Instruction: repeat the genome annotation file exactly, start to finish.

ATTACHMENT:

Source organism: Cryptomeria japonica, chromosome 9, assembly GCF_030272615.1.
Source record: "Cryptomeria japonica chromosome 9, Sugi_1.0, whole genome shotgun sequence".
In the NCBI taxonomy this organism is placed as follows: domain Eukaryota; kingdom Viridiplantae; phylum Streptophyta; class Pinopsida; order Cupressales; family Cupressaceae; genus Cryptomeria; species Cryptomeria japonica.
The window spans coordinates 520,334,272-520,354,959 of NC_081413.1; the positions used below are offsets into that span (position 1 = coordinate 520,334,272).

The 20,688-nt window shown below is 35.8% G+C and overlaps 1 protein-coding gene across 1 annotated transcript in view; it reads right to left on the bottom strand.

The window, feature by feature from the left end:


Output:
Source organism: Cryptomeria japonica, chromosome 9, assembly GCF_030272615.1.
Source record: "Cryptomeria japonica chromosome 9, Sugi_1.0, whole genome shotgun sequence".
In the NCBI taxonomy this organism is placed as follows: domain Eukaryota; kingdom Viridiplantae; phylum Streptophyta; class Pinopsida; order Cupressales; family Cupressaceae; genus Cryptomeria; species Cryptomeria japonica.
The window spans coordinates 520,334,272-520,354,959 of NC_081413.1; the positions used below are offsets into that span (position 1 = coordinate 520,334,272).

The 20,688-nt window shown below is 35.8% G+C and overlaps 1 protein-coding gene across 1 annotated transcript in view; it reads right to left on the bottom strand.

The window, feature by feature from the left end: